Under the “national treatment” provision, a foreign investor can claim to be discriminated against if the local is given preference or other advantage.
Under the clause on fair and equitable treatment, which is contained in many existing trade and investment treaties, investors have sued on the ground of non-renewal or change in the terms of a licence or contract and changes in policies or regulations that the investor claims will reduce its future profits.
Finally, investors can sue on the ground of “indirect expropriation”. Tribunals have ruled in favour of investors that claimed losses due to government policies or regulations, such as tighter health and environmental regulations.
Even though no one has seen the exact language of the text, since it is being kept under wraps, both deals are believed to strengthen and extend investor rights, which means give them easier access to the courts. Consider this description from a July presentation by Public Citizen:
What is different with TAFTA [pending Trans Atlantic Free Trade Agreement] (and TPP) is the extent of “behind the border” agenda
• Typical boilerplate: “Each Member shall ensure the conformity of its laws, regulations and administrative procedures with its obligations as provided in the annexed Agreements.” …
• These rules are enforced by binding dispute resolution via foreign tribunals with ruling enforced by trade indefinite sanctions; No due process; No outside appeal. Countries must gut laws ruled against. Trade sanctions imposed…U.S. taxpayers must compensate foreign corporations.
• Permanence – no changes w/o consensus of all signatory countries. So, no room for progress, responses to emerging problems
• Starkly different from past of international trade between countries. This is diplomatic legislating of behind the border policies – but with trade negotiators not legislators or those who will live with results making the decisions.
• 3 private sector attorneys, unaccountable to any electorate, many of whom rotate between being “judges” & bringing cases for corps. against govts…Creates inherent conflicts of interest….
• Tribunals operate behind closed doors – lack basic due process
• Absolute tribunal discretion to set damages, compound interest, allocate costs
• No limit to amount of money tribunals can order govts to pay corps/investors
• Compound interest starting date if violation new norm ( compound interest ordered by tribunal doubles Occidental v. Ecuador $1.7B award to $3B plus
• Rulings not bound by precedent. No outside appeal. Annulment for limited errors.
And that’s alarming in light of some of the cases already brought before these panels in existing trade agreements like NAFTA. For instance:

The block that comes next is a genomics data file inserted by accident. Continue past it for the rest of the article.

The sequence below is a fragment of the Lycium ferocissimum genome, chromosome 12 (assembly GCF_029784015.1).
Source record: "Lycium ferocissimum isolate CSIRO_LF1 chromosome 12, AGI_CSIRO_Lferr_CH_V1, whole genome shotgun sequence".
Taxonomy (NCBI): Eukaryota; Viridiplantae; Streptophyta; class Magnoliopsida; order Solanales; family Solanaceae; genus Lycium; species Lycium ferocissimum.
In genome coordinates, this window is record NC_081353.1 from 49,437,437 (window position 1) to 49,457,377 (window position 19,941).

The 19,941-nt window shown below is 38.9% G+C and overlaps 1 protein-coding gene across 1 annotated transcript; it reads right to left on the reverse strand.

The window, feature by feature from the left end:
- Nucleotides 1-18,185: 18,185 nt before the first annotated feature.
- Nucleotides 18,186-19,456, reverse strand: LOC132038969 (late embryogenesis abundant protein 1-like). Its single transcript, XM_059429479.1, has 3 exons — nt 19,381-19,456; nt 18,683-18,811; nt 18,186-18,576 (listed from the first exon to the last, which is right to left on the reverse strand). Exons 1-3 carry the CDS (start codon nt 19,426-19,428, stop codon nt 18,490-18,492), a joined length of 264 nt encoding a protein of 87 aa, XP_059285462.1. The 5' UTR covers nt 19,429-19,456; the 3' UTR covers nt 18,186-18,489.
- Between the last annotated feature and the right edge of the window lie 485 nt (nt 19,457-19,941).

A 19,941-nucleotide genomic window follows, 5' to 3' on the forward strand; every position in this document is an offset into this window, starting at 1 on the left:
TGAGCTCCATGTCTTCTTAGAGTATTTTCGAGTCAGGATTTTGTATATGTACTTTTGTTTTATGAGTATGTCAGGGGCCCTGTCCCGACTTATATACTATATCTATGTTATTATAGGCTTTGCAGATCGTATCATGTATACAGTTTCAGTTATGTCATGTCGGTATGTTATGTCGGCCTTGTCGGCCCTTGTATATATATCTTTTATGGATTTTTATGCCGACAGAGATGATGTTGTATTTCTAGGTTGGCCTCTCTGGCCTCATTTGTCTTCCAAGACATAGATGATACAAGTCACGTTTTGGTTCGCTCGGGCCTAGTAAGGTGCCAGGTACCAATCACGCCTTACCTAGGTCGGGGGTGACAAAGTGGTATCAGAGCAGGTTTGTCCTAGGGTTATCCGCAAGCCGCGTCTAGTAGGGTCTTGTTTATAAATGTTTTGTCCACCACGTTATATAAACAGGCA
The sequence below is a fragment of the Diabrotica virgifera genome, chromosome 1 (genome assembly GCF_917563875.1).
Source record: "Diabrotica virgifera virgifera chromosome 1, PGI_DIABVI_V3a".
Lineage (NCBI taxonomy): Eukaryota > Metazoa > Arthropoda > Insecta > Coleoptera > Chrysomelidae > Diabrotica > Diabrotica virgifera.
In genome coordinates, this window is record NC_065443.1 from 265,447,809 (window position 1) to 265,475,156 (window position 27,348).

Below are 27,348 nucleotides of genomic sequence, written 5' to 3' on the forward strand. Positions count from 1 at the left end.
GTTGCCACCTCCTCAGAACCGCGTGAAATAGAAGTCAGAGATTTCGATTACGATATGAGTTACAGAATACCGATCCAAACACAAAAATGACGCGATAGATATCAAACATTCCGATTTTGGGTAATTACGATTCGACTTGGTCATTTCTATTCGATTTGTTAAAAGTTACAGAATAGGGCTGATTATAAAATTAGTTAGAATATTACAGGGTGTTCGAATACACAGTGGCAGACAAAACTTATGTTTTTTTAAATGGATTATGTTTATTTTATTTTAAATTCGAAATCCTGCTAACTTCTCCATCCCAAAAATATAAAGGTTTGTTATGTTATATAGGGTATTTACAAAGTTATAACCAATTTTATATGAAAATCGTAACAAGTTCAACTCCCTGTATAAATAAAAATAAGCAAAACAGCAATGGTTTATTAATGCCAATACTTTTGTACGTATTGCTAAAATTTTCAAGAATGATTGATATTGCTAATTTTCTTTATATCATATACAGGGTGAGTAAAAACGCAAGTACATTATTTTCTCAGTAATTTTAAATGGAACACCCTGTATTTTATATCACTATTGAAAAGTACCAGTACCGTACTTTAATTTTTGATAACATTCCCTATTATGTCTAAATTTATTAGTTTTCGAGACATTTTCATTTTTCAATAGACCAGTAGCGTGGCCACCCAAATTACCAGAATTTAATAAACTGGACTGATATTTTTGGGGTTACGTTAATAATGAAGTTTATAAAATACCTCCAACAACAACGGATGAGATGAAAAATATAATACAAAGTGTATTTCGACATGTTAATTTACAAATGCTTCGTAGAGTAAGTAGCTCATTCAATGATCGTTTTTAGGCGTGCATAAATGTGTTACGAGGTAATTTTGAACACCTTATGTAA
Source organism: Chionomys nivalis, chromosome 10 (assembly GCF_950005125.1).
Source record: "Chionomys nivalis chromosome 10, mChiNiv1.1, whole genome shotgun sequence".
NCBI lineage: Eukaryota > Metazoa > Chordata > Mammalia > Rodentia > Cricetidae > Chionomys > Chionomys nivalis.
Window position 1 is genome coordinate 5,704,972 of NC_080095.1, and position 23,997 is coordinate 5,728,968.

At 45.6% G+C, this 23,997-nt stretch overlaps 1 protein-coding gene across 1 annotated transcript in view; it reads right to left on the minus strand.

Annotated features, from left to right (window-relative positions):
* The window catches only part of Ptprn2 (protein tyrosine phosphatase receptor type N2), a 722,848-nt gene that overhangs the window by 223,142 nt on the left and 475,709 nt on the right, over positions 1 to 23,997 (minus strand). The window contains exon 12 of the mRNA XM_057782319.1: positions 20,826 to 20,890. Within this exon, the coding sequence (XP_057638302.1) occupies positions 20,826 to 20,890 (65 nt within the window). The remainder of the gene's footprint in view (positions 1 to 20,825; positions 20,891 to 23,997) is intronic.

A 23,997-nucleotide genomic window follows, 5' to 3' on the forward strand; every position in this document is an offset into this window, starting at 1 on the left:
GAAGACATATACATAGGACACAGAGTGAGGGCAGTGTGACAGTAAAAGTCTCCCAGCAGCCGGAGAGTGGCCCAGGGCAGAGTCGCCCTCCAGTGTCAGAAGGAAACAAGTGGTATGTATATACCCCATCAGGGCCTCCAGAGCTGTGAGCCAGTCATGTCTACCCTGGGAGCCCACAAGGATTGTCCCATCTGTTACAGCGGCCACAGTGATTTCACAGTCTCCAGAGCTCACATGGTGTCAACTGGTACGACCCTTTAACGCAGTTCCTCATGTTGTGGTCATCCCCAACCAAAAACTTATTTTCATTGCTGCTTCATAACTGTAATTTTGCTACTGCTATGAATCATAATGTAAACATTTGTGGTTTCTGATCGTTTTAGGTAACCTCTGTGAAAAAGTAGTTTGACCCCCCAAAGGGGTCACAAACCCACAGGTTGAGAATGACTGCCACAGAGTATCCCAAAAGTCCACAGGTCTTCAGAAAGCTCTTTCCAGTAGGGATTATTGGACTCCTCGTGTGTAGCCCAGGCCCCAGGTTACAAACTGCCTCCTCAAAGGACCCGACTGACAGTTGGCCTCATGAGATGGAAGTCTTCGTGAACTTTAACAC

Eli Lilly is suing the Canadian government for not having the same extremely pro-drug-company patent rules. It is seeking $500 million in damages for two drugs that Canada approve to be sold as generics. If Eli Lilly prevails, other drug companies are sure to follow suit.
Vattenfal, a Swedish company, is a serial trade pact litigant against Germany. In 2011, Der Spiegel reported on how it was suing for expected €1 billion plus losses due to Germany’s program to phase out nuclear power:
According to Handelsblatt, Vattenfall has an advantage in seeking compensation because the company has its headquarters abroad. As a Swedish company, Vattenfall can invoke investment rules under the Energy Charter Treaty (ECT), which protect foreign investors in signatory nations from interference in property rights. That includes, according to the treaty’s text, a “fair and equitable treatment” of investors.
The Swedish company has already filed suit once against the German government at the ICSID. In 2009, Vattenfall sued the federal government over stricter environmental regulations on its coal-fired power plant in Hamburg-Moorburg, seeking €1.4 billion plus interest in damages. The parties settled out of court in August 2010.
Now consider what this means. These companies are not suing for actual expenses or loss of assets; they are suing for loss of potential future profits. They are basically acting as if their profit in a particular market was guaranteed absent government action. And no one else enjoys these rights. Consider highly paid workers in nuclear plants. Will they get payments commensurate with the premium they’ve lost over the balance of their working lives from the phaseout of nuclear power? Will cigarette vendors in Australia get compensated for the decline in their sales? Commerce involves risk, which means exposure to loss, yet foreign investors want, and seem able to get, “heads I win, tails you lose” deals via these trade agreements.
And it’s even worse than you imagine once you understand how these panels work. Recall how Public Citizen mentioned the role of the panelists who go between working for the companies and serving on the panels? A small and tight-knit group has disproportionate influence (click to enlarge):
Consider the implications of the fact that the 15, and the larger community of panel “regulars,” work both sides of the street. They draw cases that go before the trade panel, as well as hear them. Thus it’s in their interest to issue aggressive rulings in order to facilitate more cases being filed.
Not surprisingly, this self-reinforcing system is, as expected, producing more claims even before its gets its hoped-for turbo-charging through the pending trade deals:
Now while the House pushback is promising, this isn’t over until the fat lady sings. Obama has been really keen to get these deals done. Of the roughly 170 Representatives upset enough to sign letters, roughly 150 are Democrats (the Times says an additional 40 to 50 have signaled concerns). With the opposition overwhelmingly in the Democratic party, the Administration is much better positioned to get the votes than if more Republicans were opposed.
So this is the time when it is REALLY important to call or e-mail your Representative and let him or her know how terrible this deal is and how firmly opposed to it you are. Use the link to the Public Citizen overview (http://www.citizenstrade.org/ctc/wp-content/uploads/2013/07/GlobalTradeWatch_TAFTAslides_070913.pdf) or cite other posts or articles you think they should see. Trade is normally not a hot topic for voters, so five or ten calls in a district would be a serious show of opposition. This is a case where you can have an impact. I hope you’ll act and rally any sympathetic friends and family members to take a few minutes and make your voice heard.